Civilities and Civil Rights: Greensboro, North Carolina, and the Black Struggle for Freedom

By William H. Chafe | Go to book overview

Epilogue for the Paperback Edition

On November 3, 1979, Greensboro became the site once again of confrontation and violence. The Communist Worker's Party (CWP)--a small Maoist sect which included among its members Nelson Johnson and at least one other Greensboro activist of the 1960's--had organized a "Death to the Klan" rally. The demonstration represented an effort to provide dramatic focus to an ongoing attempt to build a biracial, class- based struggle against the textile magnates and bankers whom CWP members saw as the primary enemies of social and economic justice. Frustrated by their failure to make rapid strides in mobilizing workers, CWP members hoped that a highly publicized march against the Klan might provide a vehicle to attract new recruits. Consequently, they challenged Klan members to appear at the rally and answer to "the people's" judgment. Instead, Klan and Nazi supporters delivered their own judgment. Arriving with a virtual arsenal of weapons, KKK and Nazi party members--after a brief scuffle--opened fire on CWP followers. Eighty-eight seconds later, five CWP demonstrators lay dead.

At the time, Greensboro's white leaders insisted that the violence had nothing to do with Greensboro itself. Race relations in the city were good, they said. This was simply a case of an enlightened community being victimized by two extremist groups seeking to use the city for their own purposes.

Nine months later, six Klan and Nazi party members were put on trial, charged with first degree murder and a series of lesser crimes, including inciting to riot. Prosecutors relied heavily on videotapes of the slayings which showed, among other things, one defendant pumping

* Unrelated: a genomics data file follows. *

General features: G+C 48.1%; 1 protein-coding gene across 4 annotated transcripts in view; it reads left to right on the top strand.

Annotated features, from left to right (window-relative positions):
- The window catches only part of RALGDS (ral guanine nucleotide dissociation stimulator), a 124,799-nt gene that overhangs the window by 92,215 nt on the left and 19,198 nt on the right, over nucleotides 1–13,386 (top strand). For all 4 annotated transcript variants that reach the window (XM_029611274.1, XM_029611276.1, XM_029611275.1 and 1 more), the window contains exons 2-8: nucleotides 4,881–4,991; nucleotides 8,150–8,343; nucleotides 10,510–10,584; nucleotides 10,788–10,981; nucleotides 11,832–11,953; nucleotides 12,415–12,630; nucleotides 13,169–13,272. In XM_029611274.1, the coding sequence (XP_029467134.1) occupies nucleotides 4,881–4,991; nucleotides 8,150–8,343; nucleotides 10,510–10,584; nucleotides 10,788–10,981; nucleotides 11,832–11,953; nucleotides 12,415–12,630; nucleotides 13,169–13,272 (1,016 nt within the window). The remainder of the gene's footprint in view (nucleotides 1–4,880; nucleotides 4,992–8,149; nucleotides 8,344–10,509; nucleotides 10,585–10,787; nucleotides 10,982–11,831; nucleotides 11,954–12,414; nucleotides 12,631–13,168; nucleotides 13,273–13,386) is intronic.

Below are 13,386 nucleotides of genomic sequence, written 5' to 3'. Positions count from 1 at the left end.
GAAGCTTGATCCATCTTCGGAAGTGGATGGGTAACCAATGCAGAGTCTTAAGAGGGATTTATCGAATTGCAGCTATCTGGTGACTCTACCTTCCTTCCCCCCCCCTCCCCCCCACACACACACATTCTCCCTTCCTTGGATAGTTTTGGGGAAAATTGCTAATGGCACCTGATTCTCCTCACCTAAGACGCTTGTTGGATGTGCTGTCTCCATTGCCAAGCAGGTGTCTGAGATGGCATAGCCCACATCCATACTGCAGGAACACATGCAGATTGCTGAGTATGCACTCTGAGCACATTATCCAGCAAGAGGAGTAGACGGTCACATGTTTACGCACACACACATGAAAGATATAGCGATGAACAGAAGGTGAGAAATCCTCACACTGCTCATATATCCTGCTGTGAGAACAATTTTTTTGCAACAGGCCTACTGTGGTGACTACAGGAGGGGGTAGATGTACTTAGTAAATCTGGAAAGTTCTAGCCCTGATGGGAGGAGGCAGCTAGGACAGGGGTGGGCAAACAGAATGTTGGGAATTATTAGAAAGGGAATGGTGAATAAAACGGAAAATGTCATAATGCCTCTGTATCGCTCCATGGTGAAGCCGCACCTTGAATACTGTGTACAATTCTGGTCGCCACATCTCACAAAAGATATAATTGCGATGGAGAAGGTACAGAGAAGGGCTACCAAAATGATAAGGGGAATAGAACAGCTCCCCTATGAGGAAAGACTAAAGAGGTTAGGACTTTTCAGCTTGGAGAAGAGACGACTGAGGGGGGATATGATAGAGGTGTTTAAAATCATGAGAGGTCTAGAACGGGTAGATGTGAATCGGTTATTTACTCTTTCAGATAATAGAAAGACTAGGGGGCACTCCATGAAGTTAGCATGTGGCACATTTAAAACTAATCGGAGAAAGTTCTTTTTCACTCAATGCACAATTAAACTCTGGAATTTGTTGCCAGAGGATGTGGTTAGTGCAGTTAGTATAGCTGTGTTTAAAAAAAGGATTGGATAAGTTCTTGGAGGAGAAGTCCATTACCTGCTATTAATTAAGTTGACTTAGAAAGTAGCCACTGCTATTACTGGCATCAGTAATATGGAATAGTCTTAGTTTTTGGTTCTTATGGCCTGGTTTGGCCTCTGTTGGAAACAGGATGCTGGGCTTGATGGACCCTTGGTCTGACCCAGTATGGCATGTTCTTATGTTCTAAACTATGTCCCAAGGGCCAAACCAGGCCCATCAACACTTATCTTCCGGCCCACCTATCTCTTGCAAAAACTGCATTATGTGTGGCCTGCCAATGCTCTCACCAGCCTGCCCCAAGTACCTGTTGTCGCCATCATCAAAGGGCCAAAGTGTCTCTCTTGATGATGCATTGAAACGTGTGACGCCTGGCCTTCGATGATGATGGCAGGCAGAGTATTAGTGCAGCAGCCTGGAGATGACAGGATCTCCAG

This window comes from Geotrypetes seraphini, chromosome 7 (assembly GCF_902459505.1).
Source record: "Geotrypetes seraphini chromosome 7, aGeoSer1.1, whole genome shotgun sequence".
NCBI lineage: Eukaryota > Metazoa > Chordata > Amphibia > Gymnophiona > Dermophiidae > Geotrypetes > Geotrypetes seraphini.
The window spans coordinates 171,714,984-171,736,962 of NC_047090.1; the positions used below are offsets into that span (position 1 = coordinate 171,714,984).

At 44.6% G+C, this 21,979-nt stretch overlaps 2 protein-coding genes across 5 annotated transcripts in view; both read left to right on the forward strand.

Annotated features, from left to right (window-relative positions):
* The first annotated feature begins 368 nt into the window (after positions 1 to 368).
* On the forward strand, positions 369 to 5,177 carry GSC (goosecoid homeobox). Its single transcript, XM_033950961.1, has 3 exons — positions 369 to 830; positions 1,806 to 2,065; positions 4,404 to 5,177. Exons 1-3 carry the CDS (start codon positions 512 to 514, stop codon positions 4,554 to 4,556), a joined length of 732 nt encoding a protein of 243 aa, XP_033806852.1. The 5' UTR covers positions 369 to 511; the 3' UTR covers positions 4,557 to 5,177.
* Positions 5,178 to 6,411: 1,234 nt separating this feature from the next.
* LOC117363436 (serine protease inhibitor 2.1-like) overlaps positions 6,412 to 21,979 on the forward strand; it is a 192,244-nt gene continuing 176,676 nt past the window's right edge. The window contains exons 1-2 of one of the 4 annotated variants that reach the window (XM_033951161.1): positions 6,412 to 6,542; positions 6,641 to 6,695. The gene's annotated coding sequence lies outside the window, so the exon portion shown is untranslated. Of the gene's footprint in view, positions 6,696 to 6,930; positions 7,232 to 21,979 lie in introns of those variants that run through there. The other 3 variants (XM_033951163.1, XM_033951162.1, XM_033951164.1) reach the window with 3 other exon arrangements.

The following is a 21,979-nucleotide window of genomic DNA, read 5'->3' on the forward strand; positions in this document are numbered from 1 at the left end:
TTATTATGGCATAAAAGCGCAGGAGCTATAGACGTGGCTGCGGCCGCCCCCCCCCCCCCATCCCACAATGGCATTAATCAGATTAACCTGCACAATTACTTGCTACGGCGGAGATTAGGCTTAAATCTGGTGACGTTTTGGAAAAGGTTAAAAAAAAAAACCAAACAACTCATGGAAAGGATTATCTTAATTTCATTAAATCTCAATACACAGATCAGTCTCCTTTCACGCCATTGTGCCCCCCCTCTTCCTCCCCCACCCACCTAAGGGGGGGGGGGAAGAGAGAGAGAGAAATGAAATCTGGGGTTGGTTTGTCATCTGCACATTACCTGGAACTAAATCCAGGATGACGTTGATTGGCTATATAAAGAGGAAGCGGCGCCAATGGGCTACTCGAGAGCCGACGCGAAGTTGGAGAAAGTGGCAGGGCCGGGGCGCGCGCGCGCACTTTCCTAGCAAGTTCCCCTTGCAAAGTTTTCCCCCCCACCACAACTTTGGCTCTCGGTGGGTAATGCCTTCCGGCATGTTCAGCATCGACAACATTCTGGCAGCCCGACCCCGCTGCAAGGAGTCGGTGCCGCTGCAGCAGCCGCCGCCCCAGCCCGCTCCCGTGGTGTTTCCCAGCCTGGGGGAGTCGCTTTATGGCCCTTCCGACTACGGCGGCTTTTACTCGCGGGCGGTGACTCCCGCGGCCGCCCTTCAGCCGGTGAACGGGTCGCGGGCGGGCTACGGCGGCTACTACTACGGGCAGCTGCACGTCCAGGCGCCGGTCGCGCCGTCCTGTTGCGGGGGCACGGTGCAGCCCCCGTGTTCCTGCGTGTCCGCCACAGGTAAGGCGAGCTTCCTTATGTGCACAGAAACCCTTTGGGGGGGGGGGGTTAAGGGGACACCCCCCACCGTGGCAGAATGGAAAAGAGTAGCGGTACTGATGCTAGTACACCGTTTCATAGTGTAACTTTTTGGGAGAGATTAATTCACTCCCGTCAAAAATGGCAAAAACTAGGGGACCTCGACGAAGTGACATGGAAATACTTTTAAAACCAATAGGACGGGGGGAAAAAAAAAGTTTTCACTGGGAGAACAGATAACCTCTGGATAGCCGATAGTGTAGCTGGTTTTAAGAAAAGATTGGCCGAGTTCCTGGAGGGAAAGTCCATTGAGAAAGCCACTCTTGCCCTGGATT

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Civilities and Civil Rights: Greensboro, North Carolina, and the Black Struggle for Freedom
Table of contents

Table of contents

  • Title Page iii
  • Preface vii
  • Acknowledgments ix
  • Contents xiii
  • Introduction 3
  • Part I Years of Protest 11
  • Chapter One - Inch by Inch----- 13
  • Chapter Two - the Politics of Moderation 42
  • Chapter Three - the Sit-Ins Begin 71
  • Chapter Four - a Time of Testing 102
  • Chapter Five - "My Feet Took Wings" 119
  • Part II Years of Polarization 153
  • Chapter Six - "We Will Stand Pat" 155
  • Chapter Seven - Black Power 172
  • Chapter Eight the End or the Beginning 203
  • Chapter Nine Struggle and Ambiguity 237
  • Epilogue for the Paperback Edition 251
  • Notes 255
  • A Note on Sources 269
  • Index 275
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